12 And so, as those who have been chosen of God, holy and beloved, put on a heart of compassion, kindness, humility, gentleness and patience; 13 bearing with one another, and forgiving each other, whoever has a complaint against anyone; just as the Lord forgave you, so also should you. 14 And beyond all these things [put on] love, which is the perfect bond of unity. 15 And let the peace of Christ rule in your hearts, to which indeed you were called in one body; and be thankful. 16 Let the word of Christ richly dwell within you, with all wisdom teaching and admonishing one another with psalms [and] hymns [and] spiritual songs, singing with thankfulness in your hearts to God. 17 And whatever you do in word or deed, [do] all in the name of the Lord Jesus, giving thanks through Him to God the Father (Colossians 3:12-17; see Ephesians 4:1ff.; Philippians 2:1-8; 1 Peter 3:8-12, etc.).
We are to live together according to knowledge:
9 For this reason also, since the day we heard [of it], we have not ceased to pray for you and to ask that you may be filled with the knowledge of His will in all spiritual wisdom and understanding, 10 so that you may walk in a manner worthy of the Lord, to please [Him] in all respects, bearing fruit in every good work and increasing in the knowledge of God (Colossians 1:9-10; see Ephesians 4:1-24).
We are to grant honor one to another:
We are to minister to the weaknesses of one another:
1 Now we who are strong ought to bear the weaknesses of those without strength and not [just] please ourselves. 2 Let each of us please his neighbor for his good, to his edification (Romans 15:1-2).
1 Brethren, even if a man is caught in any trespass, you who are spiritual, restore such a one in a spirit of gentleness; [each one] looking to yourself, lest you too be tempted. 2 Bear one another’s burdens, and thus fulfill the law of Christ (Galatians 6:1-2).
May God grant that all of us would seek to live toward one another as Peter has directed Christian husbands to live in relationship to their wives, to His glory, and for our ultimate good.
(1) Is Peter talking to “abused husbands” suffering at the hand (or mouth) of their wives? If so, what is the abuse, and how does Peter’s instruction directly deal with it? If these husbands are abused, why is a Christian wife seemingly referred to, rather than an unbelieving mate? If the husbands are not looked upon as “abused,” why are husbands addressed in this context, with the same term which introduced his instruction to wives (“in the same way,” 3:1)?
(2) In the command to “dwell with them according to knowledge,” is the emphasis on “living with” or on “according to knowledge,” or both? What do the expressions “dwell with,” “according to knowledge,” “giving honour,” “as the weaker vessel,” and “being heirs together of the grace of life” mean?
(3) In what sense is the wife a “weaker vessel”? How and why does the husband give her honour as a weaker vessel?
(4) How does not obeying Peter’s instruction result in the hindering of prayers? Whose prayers are hindered? Are these the prayers of the husbands, of the wives, of husbands and wives separately, or of husbands and wives together?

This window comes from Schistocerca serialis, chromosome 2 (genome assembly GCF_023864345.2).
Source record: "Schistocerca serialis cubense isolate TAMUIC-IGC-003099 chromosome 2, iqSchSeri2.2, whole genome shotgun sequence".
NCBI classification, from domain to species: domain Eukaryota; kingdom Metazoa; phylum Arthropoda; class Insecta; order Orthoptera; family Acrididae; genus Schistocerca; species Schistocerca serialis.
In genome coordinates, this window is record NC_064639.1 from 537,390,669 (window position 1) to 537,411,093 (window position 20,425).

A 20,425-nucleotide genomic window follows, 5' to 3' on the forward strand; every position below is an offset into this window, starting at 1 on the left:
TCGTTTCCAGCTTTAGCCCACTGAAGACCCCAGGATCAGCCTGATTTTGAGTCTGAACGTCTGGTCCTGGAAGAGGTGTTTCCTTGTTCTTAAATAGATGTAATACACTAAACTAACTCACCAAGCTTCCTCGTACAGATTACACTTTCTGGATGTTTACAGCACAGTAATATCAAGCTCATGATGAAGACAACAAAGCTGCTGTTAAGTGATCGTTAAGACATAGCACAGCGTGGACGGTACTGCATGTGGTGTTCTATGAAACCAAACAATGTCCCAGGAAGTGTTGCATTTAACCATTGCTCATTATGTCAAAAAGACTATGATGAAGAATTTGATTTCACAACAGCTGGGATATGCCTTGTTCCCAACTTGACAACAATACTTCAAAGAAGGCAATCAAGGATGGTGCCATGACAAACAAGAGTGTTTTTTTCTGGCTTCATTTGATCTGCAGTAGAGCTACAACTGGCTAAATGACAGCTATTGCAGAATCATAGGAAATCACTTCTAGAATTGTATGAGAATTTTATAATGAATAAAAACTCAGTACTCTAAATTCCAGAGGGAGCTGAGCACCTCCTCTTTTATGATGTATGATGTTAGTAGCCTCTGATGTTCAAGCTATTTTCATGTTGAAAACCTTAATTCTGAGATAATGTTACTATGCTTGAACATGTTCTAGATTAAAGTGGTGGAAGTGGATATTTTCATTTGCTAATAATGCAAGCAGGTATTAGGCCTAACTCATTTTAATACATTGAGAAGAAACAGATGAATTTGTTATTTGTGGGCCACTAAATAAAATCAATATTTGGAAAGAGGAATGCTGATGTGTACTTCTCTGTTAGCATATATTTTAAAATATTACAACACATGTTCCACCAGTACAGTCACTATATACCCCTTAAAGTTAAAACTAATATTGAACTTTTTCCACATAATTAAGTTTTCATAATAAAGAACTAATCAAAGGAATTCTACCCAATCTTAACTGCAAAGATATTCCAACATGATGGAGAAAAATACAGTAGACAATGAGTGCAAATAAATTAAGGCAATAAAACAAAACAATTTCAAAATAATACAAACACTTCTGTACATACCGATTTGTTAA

(5) What parallel texts, if any, do we have to help us here?
99 This first instance in Deuteronomy 25:5 refers to two brothers who live in the same place. When the first brother dies, the second, who lives nearby, is to take the widow as his wife in order to raise up seed for his deceased brother.
102 The terms used for the wife’s departure from her husband and the husband’s divorcing of his wife are not the same in this text, suggesting at least that divorce was more an option for the husband, while separation was the alternative open to the wife.
103 Luke 1:77; 11:52; Romans 2;20; 11:33; 15:14; 1 Corinthians 1:5; 8:1, 10, 11; 12:8; 13:2, 8; 14:6; 2 Corinthians 2:14; 4:6; 6:6; 8:7; 10:5; 11:6; Ephesians 3:19; Philippians 3:8; Colossians 2:3; 1 Timothy 6:20; 1 Peter 3:7; 2 Peter 1:5, 6; 3:18.
104 “With an intelligent recognition of the nature of the marriage relation.” Vincent, as cited by A. T. Robertson, Word Pictures in the New Testament (Nashville: Broadman Press, 1933), vol. VI, p. 110.
106 Some go too far in this. Edmund Clowney, for example, takes the expression, “dwelling together according to knowledge,” as referring especially to the sexual relationship of the husband and the wife: “The expression describing their living together is not limited to sexual intimacy, but it has particular reference to it. In all their life together, and particularly in their sexual union, the husband is to relate to his wife ‘according to knowledge’.” Edmund Clowney, The Message of 1 Peter (Downers Grove: Inter-Varsity Press), 1988. The Bible Speaks Today Series. pp. 133-134.
109 There are those who think it is only the husbands’ prayers which are in view here. For example, William Barclay cites Bigg: “As Bigg puts it: ‘The sighs of the injured wife come between the husband’s prayers and God’s hearing.’” William Barclay, The Letters of James and Peter (Philadelphia: The Westminster Press, [rev. ed], 1976. The Daily Study Bible Series. P. 224. I do not think this conforms to the spirit of this text or to Paul’s words in 1 Corinthians 7:5.